Longtime Ossining Restaurant Closes, on the Market for $1.5 Million

Sign outside the vacant Briar’s restaurant on North State Road in Ossining, photographed June 29, 2022, by Robert Brum

The Briar’s, an Ossining mainstay for at least six decades, has plated its last meal — for now, at least. 

The cozy inn on North State Road closed its doors earlier this summer and the property is on the market for $1.5 million, its price dropping by $100,000 from its initial listing.  

Although its name and real estate listings suggest the pub’s address is in the Village of Briarcliff Manor, the beige stucco building on the corner of Blue Lantern Road is in the unincorporated section of the Town of Ossining. 

The agent for the property, Gus Lafkas of Douglas Elliman Real Estate, said his uncle who lives in Florida owns the property, but would not comment on why it closed.  

A 2018 lawsuit filed against the owners by the operator of the restaurant, Agora Gourmet Foods run by George Paganis, was settled.  

Over the years a number of restaurants have occupied the small building on the .68-acre parcel. It was apparently known as the Blue Lantern Inn as early as the 1930s. 

A 1963 booklet commemorating the Village of Ossining’s 150th anniversary carried an advertisement for The Briars (no apostrophe) and listed the proprietors as Joseph and Paula Federer.

Page from a publication highlighting the Village of Ossining’s 150th anniversary in 1963 contains an advertisement for The Briars and other area businesses of the time. Image courtesy of the Ossining Historical Society Museum
Publication highlighting the Village of Ossining’s 150th anniversary in 1963. Image courtesy of the Ossining Historical Society Museum

North State Road was known as Saw Mill River Road at that time, and the restaurant’s phone number was Wilson 1-9870.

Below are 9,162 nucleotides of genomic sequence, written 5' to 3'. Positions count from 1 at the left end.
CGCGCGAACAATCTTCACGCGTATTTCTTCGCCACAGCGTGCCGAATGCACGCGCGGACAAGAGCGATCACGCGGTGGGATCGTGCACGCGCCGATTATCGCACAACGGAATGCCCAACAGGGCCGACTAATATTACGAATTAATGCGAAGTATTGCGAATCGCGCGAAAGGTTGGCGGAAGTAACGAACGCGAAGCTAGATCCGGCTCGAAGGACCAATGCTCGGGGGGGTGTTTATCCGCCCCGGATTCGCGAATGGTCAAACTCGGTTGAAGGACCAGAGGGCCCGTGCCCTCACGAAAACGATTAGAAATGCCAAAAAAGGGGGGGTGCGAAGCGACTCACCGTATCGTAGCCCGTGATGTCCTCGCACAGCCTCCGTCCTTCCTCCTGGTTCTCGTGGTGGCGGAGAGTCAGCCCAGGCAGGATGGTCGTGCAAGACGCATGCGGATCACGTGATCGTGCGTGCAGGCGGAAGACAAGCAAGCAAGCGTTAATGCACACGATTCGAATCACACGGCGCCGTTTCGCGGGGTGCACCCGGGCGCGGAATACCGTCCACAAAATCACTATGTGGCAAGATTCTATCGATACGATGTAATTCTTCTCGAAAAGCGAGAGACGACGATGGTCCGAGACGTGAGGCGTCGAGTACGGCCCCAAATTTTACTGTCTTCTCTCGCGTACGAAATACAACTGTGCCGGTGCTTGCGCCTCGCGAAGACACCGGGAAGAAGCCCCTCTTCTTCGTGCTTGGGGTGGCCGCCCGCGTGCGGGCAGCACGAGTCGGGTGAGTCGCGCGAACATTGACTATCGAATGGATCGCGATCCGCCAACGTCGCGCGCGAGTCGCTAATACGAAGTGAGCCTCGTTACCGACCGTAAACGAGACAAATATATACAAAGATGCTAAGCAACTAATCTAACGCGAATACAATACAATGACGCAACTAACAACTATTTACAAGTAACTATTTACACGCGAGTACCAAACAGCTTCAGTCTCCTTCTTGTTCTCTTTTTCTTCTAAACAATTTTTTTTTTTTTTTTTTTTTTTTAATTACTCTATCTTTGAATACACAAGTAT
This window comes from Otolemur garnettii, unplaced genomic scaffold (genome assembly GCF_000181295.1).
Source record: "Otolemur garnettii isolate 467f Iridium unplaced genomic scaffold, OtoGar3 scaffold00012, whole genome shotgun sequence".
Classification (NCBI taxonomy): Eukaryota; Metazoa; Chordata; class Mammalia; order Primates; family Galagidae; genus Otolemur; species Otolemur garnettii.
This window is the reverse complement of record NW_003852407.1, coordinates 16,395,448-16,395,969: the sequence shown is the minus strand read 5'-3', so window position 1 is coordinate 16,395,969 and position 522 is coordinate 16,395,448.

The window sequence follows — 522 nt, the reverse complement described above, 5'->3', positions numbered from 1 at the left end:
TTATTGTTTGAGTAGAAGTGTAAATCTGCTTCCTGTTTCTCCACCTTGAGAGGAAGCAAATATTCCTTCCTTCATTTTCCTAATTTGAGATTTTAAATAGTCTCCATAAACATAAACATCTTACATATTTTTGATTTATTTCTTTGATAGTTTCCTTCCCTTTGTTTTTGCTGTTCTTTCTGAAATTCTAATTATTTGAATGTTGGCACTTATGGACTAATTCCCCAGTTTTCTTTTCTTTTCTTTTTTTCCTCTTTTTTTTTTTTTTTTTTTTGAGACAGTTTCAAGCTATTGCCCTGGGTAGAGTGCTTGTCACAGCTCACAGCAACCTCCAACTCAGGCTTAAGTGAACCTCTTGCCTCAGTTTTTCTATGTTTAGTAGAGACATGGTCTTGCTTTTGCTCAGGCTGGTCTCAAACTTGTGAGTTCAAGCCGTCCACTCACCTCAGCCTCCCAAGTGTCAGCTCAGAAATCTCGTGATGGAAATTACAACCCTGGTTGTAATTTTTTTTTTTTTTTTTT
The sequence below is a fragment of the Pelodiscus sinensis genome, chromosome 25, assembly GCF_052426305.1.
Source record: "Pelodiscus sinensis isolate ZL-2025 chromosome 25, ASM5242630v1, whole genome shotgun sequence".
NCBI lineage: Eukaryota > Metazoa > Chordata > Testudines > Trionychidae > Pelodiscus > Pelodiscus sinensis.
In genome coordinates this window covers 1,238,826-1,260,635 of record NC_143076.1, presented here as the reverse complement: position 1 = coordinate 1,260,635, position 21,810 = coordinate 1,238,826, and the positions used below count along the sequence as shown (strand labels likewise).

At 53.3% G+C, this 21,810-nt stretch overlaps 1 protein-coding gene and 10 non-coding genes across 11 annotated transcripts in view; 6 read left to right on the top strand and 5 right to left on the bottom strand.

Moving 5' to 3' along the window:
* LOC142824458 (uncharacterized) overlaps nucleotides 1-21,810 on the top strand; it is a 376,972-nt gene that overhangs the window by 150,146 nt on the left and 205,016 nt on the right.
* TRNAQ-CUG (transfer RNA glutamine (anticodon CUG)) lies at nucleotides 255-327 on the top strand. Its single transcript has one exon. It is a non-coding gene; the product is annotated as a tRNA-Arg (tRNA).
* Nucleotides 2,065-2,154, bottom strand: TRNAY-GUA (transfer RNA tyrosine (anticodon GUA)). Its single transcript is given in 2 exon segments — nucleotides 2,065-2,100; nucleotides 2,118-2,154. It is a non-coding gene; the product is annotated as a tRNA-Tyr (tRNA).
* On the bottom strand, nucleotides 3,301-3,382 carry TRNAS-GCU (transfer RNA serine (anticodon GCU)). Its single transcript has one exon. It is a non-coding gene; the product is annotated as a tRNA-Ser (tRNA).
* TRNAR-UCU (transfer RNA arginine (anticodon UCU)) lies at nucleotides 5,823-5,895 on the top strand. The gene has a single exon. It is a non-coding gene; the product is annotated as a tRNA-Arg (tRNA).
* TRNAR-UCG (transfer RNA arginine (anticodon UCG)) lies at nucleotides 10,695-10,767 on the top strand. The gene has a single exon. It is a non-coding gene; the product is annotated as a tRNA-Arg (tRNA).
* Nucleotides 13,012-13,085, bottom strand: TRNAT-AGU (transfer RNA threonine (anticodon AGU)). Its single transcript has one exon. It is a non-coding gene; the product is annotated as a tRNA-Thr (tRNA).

“Many residents including myself have fond memories of The Briars,” Patricia Sacchi of the Ossining Historical Society Museum, who worked at the restaurant in the early 1990s, wrote in an email. “Years ago as a young wife and mom I worked there as a hostess and waitress. … I hated that smoking was allowed in the dining room, only two tables but came home smelling none too fresh.” Her son’s wedding rehearsal dinner was held in the restaurant’s back room in 2019. 

The first-floor dining area has two separate rooms and a bar. The building also includes two basement rooms for storage and preparation, and five rooms on the second floor plus an attic, according to its real estate listing.  

The property is located in a commercial zone along a busy stretch of North State Road. It has an assessed value of $831,800 — $419,200 for the land and $412,600 for the building, according to town records.  

Word of the closing on Facebook elicited memories of favorite dishes, the front room’s cozy fireplace, and special occasions in the restaurant’s party room. 

Coleslaw using a recipe from past owners the O’Hagan family remained popular through the years, as did “an old school relish tray” and hamburger platter. 


  1. It is always sad when an established business closes. I was equally sad to hear of the closing of Good Choice Kitchen on Main Street in Ossining.

  2. Just last year I was fortunate to celebrate my mother’s 60th Birthday with all my siblings, her siblings, and their families in the Briar’s. The Briar’s will be greatly missed.

  3. My grandfather Joseph had died way before I was born. My grandmother Paula lived just down the road from The Briars her entire life after he passed and she sold it. She always told us many wonderful stories about the times they had when owning it. We only ate there once, all of us in the late 80’s. They were immigrants from Switzerland and Austria, worked their way up as a Chef / Manager duo for years in NYC, resorts in the Catskills and, saved enough money to buy that restaurant, and lived in the apartment above with my dad. They were a true American success story and a source of inspiration, and work ethic for myself as well. God Bless you Both!!!

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About the Author: Robert Brum